Harry Potter and the Endless Repetition of . . . Harry Potter

15 07 2007

by mr. travis

Please note, that what follows would be constituted as spoilers, so for the few people who have neither seen the film or read the book and do not wish to know how this one ends, then please don’t read. or if you do, don’t bitch about it

Of the major “blockbusters” so far released this summer, Harry Potter and the Order of the Phoenix is far and away the best of the bunch. But, when you’re up against the two-thirds great Spider-Man 3, the virtually unwatchable Pirates of the Caribbean 3 and the neutered eunuch known as Live Free or Die Hard, even a mediocre film such as The Order of the Phoenix suddenly looks like The Godfather, as if the masses, thirsty for some sort of oasis of decent entertainment, jump at the opportunity to drink from the well, even though said well is murky, muddled, and nowhere near as good as it should be. Directed by newcomer David Yates (a BBC television director whose credits include several shows that do not sound familiar whatsoever), the film is beholden to the vision of Alfonso Cuaron, (who directed the third Potter sequel, Prisoner of Azkaban, which, to date, is still the best version of J.K. Rowling’s popular series of books), showing that the series produced by Warner Bros. studios may be running out of steam.

harry potter V poster

In the fifth part of the Harry Potter series, the young Potter (Daniel Radcliffe) is brought to trial for using magic in the “muggle” (human) world. Brought before the Ministry of Magic, he is only saved from being expelled by Dumbledore (the excellent Michael Gambon), the headmaster of the wizard school Hogwarts. From there, with the shadow of Lord Voledmort (the also excellent Ralph Fiennes) hanging over the entire film, Harry begins to train his fellow students to protect and arm themselves for the coming war, all while under the watchful eye of Dolores Umbridge (Imelda Staunton) who has been placed as a mole for the Ministry. In the meantime, it is revealed that Voldmort has found a way to enter Harry’s mind and may be able to take over his body in the near future, which leads to further unease as he is being trained by Severus Snape (Alan Rickman) to protect himself against anymore attacks.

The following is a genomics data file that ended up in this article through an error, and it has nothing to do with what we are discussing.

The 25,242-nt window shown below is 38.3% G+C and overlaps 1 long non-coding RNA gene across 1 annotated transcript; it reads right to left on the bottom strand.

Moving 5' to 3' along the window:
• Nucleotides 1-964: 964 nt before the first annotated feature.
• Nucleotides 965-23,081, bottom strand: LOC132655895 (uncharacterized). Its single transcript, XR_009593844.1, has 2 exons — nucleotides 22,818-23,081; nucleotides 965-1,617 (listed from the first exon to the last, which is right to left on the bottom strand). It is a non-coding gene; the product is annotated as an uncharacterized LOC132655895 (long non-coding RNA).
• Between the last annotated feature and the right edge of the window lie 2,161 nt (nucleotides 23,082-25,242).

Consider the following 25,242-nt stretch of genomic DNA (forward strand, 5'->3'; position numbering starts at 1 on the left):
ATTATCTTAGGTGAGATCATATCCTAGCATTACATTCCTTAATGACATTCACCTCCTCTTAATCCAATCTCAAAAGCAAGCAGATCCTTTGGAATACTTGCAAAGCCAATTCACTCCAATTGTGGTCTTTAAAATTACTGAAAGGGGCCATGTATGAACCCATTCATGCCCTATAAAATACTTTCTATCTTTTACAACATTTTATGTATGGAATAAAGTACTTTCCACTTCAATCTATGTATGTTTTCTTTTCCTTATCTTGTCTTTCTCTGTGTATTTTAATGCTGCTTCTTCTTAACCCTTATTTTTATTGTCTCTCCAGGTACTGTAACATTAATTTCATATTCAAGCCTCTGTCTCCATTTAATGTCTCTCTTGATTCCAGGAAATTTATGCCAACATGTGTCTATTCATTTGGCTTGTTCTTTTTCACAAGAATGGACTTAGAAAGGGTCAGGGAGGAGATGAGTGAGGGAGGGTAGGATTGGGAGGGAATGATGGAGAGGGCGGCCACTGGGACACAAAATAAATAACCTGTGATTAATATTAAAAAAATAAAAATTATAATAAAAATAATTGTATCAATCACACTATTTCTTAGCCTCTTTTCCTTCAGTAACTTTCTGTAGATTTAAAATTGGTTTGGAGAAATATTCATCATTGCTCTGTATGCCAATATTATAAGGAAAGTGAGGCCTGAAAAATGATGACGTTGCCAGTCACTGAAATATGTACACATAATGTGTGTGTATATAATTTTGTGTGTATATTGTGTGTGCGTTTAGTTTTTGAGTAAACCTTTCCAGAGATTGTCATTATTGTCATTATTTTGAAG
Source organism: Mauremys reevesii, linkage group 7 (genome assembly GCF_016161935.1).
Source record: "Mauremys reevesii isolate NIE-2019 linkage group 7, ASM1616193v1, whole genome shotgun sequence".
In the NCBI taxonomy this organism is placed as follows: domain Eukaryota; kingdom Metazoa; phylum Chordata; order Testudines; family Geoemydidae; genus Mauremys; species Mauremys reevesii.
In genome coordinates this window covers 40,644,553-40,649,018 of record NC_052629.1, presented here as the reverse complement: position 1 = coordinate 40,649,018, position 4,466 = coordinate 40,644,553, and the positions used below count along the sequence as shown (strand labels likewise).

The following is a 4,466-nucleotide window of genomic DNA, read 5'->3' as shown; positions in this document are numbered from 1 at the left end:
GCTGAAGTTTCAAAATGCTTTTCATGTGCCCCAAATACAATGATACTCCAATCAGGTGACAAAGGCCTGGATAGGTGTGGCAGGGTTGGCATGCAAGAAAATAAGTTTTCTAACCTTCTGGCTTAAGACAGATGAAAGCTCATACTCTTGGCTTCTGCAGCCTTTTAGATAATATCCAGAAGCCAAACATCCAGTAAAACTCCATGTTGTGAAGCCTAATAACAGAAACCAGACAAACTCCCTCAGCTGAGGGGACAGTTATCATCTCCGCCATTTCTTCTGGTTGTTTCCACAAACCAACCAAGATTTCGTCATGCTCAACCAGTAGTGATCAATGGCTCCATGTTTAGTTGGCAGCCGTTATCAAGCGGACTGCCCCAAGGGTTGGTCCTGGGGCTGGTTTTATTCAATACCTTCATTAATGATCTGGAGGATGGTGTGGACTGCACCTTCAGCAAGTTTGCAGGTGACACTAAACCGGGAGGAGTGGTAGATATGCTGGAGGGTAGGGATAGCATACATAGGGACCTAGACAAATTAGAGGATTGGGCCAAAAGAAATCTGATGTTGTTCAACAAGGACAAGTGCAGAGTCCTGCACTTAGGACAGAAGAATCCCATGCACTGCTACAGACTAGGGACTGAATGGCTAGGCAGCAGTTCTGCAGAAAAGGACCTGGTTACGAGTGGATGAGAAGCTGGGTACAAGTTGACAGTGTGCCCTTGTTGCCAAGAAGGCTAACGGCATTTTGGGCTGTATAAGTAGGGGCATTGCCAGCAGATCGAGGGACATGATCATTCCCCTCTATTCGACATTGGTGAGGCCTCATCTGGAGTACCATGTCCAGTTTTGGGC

For fans of the book, the film version may come as a shock. Any element of the book version of The Order of the Phoenix that is ancillary to the main plot has been thrown out, leaving this the leanest version of the Harry Potter films to date. Gone are the childish asides of the Chris Columbus versions (Sorceror’s Stone and The Chamber of Secrets), most of the classroom activity has been put on the backburner except when needed (i.e. Dolores Umbridge and Snape’s training of Harry). All of this is fine, a lot of the time these asides only served to distract and give off the feeling of a Degrassi Junior High episode. Unfortunatley, this brings attention to what may be the biggest flaw of the Potter films; they are essentially the same thing over and over again.

In book form, the mundane details work because J.K. Rowling’s prose, while not on par with other modern writers such as Michael Chabon, still has a nice feel to it, making even the tiniest details seem important, presenting an extraordinary world in fine detail. On film, it’s another story entirely, with each film (with the exception of The Goblet of Fire), beginning at the Dursley residence, and ending with a quick talk by Dumbledore (in true Full House fashion) before the kids are sent home, leaving them with a nice lesson to be learned and packed away for the next adventure.